The National Institutes of Health has awarded a total of $100 million over the next five years to support nine Autism Centers of Excellence (ACEs). This endeavor funds large research projects to understand and develop interventions for autism spectrum disorder (ASD). Created in 2007, the ACE program is renewed every five years.
ASD is a complex developmental disorder affecting how a person behaves, interacts with others, communicates, and learns. The U.S. Centers for Disease Control and Prevention estimates that ASD affects nearly 2% of 8-year-olds in the United States.
The ACE program supports research on the diagnosis, causes of, and interventions for ASD. It also seeks to facilitate innovative and cost-effective services for people with ASD throughout the lifespan. The awards support research at individual centers, which feature collaboration between teams of experts, and at research networks, which involve multiple institutions, dedicated to the study of ASD. Each center and network focus on a specific research topic.
Each ACE will adopt a specific Plan for Enhancing Diverse Perspectives (PEDP) as part of its proposed research project. The PEDP will outline strategies to increase participation of women and individuals from traditionally underrepresented groups in the ACE biomedical, behavioral, and clinical workforce. Additionally, the PEDP is intended to increase the participation of underrepresented and underserved populations in research.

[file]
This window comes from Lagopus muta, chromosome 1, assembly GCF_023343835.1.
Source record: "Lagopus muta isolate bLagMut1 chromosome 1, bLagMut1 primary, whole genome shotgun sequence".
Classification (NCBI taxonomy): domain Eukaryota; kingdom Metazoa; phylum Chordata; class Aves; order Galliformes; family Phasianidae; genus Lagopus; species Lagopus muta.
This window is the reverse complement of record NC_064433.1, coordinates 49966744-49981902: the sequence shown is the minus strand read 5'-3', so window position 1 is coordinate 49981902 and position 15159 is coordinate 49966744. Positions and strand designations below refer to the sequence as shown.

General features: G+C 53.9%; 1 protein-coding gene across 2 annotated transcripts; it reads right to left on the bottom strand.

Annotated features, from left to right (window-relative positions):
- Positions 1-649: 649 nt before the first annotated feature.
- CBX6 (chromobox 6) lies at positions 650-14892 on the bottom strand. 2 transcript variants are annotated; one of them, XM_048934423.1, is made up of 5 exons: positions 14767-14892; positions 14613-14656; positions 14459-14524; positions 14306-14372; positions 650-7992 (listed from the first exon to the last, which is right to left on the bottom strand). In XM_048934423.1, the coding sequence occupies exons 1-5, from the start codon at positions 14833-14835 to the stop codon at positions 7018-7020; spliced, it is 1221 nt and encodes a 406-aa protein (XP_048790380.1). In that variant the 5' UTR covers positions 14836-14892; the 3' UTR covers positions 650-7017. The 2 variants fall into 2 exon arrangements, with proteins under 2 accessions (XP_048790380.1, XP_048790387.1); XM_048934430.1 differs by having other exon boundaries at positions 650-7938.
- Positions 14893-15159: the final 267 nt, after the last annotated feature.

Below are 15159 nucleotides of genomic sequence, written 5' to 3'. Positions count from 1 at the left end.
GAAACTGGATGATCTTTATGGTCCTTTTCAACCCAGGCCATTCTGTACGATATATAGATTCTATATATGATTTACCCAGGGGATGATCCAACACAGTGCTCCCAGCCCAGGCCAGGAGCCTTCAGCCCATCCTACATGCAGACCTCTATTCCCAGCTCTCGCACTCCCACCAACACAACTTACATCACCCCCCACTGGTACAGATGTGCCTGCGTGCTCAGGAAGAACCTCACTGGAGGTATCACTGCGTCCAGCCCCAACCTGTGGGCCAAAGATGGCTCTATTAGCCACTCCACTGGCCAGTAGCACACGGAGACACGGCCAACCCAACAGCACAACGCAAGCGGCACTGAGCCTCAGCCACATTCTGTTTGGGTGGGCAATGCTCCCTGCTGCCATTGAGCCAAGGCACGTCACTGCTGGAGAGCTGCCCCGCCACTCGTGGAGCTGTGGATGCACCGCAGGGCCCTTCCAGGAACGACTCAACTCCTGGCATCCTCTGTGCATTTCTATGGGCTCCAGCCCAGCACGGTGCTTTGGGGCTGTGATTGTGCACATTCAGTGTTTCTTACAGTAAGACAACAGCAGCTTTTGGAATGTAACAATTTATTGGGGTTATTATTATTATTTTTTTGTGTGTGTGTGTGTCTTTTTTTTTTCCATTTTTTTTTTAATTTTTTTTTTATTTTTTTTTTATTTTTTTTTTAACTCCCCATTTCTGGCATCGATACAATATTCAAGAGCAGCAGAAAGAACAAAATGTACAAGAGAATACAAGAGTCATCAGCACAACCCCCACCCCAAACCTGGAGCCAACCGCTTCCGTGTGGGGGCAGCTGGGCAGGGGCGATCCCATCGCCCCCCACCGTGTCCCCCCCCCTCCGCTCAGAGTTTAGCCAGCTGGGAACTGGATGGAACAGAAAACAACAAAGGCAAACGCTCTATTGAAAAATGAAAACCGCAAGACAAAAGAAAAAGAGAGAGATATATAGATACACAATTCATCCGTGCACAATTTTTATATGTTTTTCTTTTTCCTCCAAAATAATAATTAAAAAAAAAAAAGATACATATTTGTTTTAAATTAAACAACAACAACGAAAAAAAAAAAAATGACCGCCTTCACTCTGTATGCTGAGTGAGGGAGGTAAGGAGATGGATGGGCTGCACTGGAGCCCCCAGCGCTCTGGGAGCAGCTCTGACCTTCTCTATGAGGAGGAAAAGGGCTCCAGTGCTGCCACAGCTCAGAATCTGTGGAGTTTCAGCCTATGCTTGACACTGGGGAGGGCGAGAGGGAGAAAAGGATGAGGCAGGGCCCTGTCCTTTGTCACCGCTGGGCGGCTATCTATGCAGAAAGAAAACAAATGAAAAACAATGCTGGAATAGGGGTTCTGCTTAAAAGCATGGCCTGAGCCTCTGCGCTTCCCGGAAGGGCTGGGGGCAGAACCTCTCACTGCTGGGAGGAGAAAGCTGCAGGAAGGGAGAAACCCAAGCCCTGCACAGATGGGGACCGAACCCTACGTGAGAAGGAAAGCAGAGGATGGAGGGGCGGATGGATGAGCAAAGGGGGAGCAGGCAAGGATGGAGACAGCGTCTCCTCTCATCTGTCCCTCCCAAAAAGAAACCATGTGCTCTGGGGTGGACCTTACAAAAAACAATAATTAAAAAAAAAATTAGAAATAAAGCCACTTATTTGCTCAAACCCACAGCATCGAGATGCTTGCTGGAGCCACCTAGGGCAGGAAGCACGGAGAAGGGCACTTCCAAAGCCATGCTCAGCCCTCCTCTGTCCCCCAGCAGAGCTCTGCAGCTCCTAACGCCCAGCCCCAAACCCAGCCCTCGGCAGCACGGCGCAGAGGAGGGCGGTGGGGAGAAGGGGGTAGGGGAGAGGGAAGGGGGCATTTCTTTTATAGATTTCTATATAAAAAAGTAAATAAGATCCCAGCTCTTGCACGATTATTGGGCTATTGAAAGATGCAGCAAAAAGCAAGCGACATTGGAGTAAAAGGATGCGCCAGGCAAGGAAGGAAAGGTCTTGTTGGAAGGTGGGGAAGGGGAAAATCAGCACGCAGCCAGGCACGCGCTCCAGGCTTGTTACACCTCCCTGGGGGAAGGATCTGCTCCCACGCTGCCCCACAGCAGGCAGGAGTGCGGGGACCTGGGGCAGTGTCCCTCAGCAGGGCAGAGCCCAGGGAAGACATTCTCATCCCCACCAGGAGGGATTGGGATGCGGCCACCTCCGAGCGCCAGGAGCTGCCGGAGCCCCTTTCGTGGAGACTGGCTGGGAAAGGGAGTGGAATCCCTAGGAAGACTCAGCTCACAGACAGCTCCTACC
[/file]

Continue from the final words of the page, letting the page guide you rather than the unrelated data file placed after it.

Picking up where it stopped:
Community engagement is also a core feature of the ACE program. Each ACE will have an external advisory board that includes individuals with ASD and/or parents of individuals with ASD as members. In addition, ACE investigators will engage with the ASD community to learn about their needs and research concerns and to inform them about research findings and plans for future studies.
The ACE program is supported by NIH’s Eunice Kennedy Shriver National Institute of Child Health and Human Development, National Institute of Mental Health, National Institute on Deafness and Other Communication Disorders, National Institute of Neurological Disorders and Stroke, and National Institute of Environmental Health Sciences.